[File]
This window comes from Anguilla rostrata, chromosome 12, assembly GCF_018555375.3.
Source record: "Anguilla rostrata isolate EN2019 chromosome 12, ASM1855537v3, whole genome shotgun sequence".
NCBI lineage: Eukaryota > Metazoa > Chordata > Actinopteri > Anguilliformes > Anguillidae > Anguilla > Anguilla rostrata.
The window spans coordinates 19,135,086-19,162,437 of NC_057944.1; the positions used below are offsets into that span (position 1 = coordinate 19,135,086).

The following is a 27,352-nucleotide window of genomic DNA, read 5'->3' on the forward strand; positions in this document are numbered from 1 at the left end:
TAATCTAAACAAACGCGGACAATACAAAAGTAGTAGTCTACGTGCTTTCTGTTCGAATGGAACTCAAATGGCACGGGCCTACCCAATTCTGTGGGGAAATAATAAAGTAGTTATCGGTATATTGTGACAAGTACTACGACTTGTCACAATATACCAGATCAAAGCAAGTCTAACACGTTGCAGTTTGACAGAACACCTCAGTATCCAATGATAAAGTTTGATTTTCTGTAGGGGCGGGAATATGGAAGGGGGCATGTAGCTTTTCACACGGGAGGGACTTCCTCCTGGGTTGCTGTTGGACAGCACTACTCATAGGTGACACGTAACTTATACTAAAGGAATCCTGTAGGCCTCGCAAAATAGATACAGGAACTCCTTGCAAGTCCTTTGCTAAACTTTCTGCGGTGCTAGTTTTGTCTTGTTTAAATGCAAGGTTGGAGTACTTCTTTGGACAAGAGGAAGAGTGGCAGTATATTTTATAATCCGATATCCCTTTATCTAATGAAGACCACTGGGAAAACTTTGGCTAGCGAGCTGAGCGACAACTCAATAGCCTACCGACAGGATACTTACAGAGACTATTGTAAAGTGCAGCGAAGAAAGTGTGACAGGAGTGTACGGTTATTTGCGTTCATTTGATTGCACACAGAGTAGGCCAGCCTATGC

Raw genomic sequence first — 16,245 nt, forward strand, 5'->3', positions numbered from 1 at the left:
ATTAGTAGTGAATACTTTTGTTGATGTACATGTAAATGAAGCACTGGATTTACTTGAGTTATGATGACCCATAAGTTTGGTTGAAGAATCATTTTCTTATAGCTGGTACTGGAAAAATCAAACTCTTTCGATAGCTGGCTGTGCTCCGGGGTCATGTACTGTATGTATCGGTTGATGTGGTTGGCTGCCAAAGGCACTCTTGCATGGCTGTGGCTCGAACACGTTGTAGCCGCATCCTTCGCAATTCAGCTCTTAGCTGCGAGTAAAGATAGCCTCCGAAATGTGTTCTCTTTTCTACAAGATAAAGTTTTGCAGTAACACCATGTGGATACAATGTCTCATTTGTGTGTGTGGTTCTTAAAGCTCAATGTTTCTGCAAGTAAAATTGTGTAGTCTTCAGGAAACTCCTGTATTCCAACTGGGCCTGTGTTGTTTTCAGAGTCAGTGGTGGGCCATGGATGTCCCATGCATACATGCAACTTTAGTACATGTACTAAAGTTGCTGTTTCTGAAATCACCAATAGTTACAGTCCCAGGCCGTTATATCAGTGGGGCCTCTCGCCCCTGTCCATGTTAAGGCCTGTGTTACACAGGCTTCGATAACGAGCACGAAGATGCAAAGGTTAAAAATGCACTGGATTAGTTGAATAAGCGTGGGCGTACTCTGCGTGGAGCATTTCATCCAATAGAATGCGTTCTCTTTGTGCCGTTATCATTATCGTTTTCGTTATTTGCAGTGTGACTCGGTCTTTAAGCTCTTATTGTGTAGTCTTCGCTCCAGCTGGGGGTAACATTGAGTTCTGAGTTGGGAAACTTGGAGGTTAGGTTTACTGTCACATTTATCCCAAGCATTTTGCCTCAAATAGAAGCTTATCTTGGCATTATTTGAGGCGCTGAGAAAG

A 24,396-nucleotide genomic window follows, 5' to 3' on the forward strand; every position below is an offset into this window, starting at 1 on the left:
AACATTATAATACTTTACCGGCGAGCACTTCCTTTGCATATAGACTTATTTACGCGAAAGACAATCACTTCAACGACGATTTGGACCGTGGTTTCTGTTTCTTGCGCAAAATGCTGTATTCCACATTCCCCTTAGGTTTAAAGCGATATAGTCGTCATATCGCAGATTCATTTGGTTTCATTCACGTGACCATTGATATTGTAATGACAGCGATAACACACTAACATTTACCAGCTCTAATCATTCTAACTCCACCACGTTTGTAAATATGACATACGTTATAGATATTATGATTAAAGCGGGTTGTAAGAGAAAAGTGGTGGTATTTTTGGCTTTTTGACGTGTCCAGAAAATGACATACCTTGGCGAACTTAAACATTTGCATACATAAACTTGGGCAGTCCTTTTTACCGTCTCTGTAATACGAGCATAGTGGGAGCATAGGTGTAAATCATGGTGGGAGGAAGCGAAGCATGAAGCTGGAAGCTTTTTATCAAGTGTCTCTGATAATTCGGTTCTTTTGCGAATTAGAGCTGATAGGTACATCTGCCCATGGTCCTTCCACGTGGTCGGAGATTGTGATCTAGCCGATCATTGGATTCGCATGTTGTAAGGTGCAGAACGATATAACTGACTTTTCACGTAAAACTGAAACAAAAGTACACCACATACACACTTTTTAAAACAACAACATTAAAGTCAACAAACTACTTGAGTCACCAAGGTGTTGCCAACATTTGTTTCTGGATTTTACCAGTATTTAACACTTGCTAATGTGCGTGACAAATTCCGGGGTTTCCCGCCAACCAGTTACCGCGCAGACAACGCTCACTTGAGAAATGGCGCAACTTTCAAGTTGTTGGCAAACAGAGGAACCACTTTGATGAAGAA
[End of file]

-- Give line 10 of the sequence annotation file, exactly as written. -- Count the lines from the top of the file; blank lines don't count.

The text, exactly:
AACATTATAATACTTTACCGGCGAGCACTTCCTTTGCATATAGACTTATTTACGCGAAAGACAATCACTTCAACGACGATTTGGACCGTGGTTTCTGTTTCTTGCGCAAAATGCTGTATTCCACATTCCCCTTAGGTTTAAAGCGATATAGTCGTCATATCGCAGATTCATTTGGTTTCATTCACGTGACCATTGATATTGTAATGACAGCGATAACACACTAACATTTACCAGCTCTAATCATTCTAACTCCACCACGTTTGTAAATATGACATACGTTATAGATATTATGATTAAAGCGGGTTGTAAGAGAAAAGTGGTGGTATTTTTGGCTTTTTGACGTGTCCAGAAAATGACATACCTTGGCGAACTTAAACATTTGCATACATAAACTTGGGCAGTCCTTTTTACCGTCTCTGTAATACGAGCATAGTGGGAGCATAGGTGTAAATCATGGTGGGAGGAAGCGAAGCATGAAGCTGGAAGCTTTTTATCAAGTGTCTCTGATAATTCGGTTCTTTTGCGAATTAGAGCTGATAGGTACATCTGCCCATGGTCCTTCCACGTGGTCGGAGATTGTGATCTAGCCGATCATTGGATTCGCATGTTGTAAGGTGCAGAACGATATAACTGACTTTTCACGTAAAACTGAAACAAAAGTACACCACATACACACTTTTTAAAACAACAACATTAAAGTCAACAAACTACTTGAGTCACCAAGGTGTTGCCAACATTTGTTTCTGGATTTTACCAGTATTTAACACTTGCTAATGTGCGTGACAAATTCCGGGGTTTCCCGCCAACCAGTTACCGCGCAGACAACGCTCACTTGAGAAATGGCGCAACTTTCAAGTTGTTGGCAAACAGAGGAACCACTTTGATGAAGAA